6 Steps to overcoming Depression Naturally
“Just get over it…”, “you have to snap out of this…” “It’s just a phase…” These are just some of the typical messages people hear when dealing with depression. The problem is, not only are these well intentioned responses futile in recovery, they also encourage more feelings of inadequacy and failure when we are not able to ‘just snap out it.” This perpetuates the cycle of depression as we begin to feel more incapable of others expectations of us.
Approximately 1 in 10 adults suffer from depression in the US alone. If untreated, depression can become a biological debilitating disease preventing us from doing activities that we enjoy and interacting with family and friends. At some point it gets so back, getting out of bed becomes a chore if not impossible, over eating or under eating affect weight and a perpetual feeling of hopelessness, as if being transplanted a new set of eyes that influence everything we see with a tint of sadness and negativity.
When sadness continues to a point where our daily lives are affected a trip to the doctor and possible medication and therapy can do wonders to help overcome the symptoms. The following is a list of activities you can try to do in conjunction with treatment that will greatly enhance your success in managing your mood. I recommend these to my clients and understand that it’s easier said than done. With support and guidance the activities can help you for the rest of your life.
1. Get out of the house. Studies show that as little as 30 minutes can greatly influence our mood, set our internal clock helping in setting sleeping cycle.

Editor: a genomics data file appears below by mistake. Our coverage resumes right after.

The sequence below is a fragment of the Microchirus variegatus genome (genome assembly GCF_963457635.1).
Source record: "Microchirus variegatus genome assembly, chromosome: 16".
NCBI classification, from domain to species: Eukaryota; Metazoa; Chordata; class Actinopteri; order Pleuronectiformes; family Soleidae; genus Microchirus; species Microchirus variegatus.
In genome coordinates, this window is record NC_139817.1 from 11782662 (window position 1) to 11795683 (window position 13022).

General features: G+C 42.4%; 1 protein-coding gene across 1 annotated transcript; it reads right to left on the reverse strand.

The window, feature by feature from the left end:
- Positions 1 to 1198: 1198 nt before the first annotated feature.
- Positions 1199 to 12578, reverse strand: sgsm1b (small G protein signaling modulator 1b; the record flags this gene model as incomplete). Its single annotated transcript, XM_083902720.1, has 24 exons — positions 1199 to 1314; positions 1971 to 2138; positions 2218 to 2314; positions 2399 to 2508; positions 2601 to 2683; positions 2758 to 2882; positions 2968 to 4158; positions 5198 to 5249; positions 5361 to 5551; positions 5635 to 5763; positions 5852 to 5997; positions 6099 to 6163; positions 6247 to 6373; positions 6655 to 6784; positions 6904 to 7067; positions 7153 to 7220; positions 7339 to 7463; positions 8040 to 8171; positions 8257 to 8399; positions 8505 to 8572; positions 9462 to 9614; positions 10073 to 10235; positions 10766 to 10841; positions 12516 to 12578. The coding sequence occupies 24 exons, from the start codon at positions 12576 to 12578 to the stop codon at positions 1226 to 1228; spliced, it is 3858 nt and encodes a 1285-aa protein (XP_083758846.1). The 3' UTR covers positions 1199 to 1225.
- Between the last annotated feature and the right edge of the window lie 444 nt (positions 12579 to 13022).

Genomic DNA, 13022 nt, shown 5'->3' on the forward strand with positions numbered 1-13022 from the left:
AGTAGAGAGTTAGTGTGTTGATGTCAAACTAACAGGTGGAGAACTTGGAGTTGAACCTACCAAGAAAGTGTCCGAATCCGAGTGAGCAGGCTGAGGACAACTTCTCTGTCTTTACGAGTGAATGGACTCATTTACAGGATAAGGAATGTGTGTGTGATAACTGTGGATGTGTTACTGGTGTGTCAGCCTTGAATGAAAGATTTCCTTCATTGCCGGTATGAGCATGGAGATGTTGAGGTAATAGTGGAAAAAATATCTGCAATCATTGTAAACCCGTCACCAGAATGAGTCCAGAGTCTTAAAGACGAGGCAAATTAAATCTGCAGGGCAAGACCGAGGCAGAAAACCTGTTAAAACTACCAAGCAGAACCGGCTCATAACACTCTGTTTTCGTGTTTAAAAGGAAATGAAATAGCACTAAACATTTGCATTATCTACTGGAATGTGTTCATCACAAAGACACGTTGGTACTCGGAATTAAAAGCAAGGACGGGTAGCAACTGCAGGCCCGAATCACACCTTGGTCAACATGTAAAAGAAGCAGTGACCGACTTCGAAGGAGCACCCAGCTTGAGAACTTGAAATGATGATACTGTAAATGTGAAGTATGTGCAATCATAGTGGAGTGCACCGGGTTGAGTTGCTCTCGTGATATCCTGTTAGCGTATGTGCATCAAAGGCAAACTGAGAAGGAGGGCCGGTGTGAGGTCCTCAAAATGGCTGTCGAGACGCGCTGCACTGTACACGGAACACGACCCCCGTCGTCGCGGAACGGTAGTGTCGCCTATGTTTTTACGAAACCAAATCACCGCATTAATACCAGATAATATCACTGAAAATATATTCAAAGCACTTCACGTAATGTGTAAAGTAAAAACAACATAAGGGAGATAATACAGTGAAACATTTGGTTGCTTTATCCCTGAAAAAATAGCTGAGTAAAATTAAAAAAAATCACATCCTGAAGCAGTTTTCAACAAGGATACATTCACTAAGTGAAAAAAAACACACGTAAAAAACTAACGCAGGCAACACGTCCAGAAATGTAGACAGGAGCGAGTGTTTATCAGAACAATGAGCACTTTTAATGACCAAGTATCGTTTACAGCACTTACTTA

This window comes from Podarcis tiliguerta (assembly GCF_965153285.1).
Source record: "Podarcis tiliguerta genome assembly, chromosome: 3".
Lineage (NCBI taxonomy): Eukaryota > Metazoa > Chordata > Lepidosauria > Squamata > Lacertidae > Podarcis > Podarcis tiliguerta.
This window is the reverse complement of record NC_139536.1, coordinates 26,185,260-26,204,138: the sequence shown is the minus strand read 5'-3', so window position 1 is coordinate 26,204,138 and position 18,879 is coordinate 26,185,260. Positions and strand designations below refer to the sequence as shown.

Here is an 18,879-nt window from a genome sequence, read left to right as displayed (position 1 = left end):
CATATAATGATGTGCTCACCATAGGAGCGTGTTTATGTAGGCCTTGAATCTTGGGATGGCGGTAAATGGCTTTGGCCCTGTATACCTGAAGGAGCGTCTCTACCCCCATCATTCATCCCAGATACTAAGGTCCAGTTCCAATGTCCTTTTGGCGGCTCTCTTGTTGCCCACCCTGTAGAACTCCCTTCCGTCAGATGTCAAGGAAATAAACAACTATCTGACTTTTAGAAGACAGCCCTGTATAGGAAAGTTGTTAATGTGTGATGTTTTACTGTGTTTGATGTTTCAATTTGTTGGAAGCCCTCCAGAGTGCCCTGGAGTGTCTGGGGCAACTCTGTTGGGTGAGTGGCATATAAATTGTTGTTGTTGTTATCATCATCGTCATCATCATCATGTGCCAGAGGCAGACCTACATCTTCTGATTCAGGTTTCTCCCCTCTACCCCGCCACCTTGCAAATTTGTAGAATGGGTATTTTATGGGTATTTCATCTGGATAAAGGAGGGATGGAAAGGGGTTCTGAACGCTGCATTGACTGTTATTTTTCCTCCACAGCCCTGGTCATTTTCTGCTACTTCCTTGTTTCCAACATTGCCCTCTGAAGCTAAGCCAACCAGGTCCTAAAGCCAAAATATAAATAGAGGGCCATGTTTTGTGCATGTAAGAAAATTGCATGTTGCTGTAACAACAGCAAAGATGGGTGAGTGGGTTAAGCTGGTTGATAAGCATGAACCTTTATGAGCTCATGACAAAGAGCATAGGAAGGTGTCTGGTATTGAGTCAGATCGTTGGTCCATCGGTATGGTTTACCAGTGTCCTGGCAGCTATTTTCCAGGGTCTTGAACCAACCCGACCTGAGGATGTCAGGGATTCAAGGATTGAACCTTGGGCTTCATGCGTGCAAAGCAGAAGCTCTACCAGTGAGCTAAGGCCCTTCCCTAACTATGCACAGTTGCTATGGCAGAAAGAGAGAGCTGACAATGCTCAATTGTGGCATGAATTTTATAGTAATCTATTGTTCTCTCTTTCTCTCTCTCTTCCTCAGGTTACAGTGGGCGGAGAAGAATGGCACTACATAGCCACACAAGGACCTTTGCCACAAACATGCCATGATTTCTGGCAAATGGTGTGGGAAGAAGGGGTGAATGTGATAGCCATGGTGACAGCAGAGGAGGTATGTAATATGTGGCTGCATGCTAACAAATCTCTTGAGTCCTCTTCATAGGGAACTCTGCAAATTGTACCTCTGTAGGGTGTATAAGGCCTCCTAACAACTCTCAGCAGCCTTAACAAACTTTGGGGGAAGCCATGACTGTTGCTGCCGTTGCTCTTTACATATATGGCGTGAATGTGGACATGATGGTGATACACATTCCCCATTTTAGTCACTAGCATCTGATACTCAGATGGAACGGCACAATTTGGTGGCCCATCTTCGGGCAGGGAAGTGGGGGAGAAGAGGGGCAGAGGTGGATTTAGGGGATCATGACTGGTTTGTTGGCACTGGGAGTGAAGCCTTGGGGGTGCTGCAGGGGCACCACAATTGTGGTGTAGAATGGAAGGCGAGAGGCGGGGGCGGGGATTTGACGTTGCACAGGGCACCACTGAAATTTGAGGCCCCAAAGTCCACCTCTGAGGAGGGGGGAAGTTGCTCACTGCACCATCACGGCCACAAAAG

2. Aerobic exercise. 30 minutes of releases endorphins that help to relieve stress and produce a feeling of euphoria. Finding someone to walk with, preferably during the daylight hours can kill two birds with one stone!
3. Journaling. Pick a specific time during the day or evening that you can commit to and journal. Don’t know what to write? That’s okay. There is not structure to journaling. Allow the words flow freely without worrying about spelling mistakes or what other people might think. Begin with what you’re feeling in the here and now. Some days it’s one sentence, some days you will find that it’s more. The thing to remember, there is now wrong way.
4. Sleep. In my opinion, changes in sleep patterns (either too little or too much), drastically affects our moods. In addition to a medical consultation, you can help stabilize your sleep pattern by developing healthy sleep hygiene. Save your bedroom for two things only; sleeping and sex. That means no TV at night and no reading in bed. Avoiding caffeine after noon time can help not make sleeping such a struggle. Have a regular wake and sleep schedule by getting out of bed at the same time daily and go to bed at the same time. Begin a ritual of preparing to relax at night with activities that are not stimulating. I suggest a bath; use of candles and soothing music at least an hour before bed. Chamomile teas are also helpful in preparing for bed.
5. Improve diet. When I eat healthier even just a few times a week, I begin to feel better about myself. This means, not skipping meals, eating more veggies and fruits and decreasing sugar and processed foods. You don’t have to make major changes. I suggest my clients begin with just one healthy meal a day and set small realistic goals then reward yourself for by splurging one something your enjoy!
6. Appearance. No matter how what is happening, I always tend to feel better after fixing my hair. How we present ourselves is important in helping us feel better about ourselves. Make sure you get out of your PJ’s when you get out of bed, shower and where your day clothes. It makes a world of difference!
Yes, these suggestions can feel impossible when you’re depressed. But with therapy and possible medication , it’s possible to slowly master these tasks and make it part of your daily activities for lif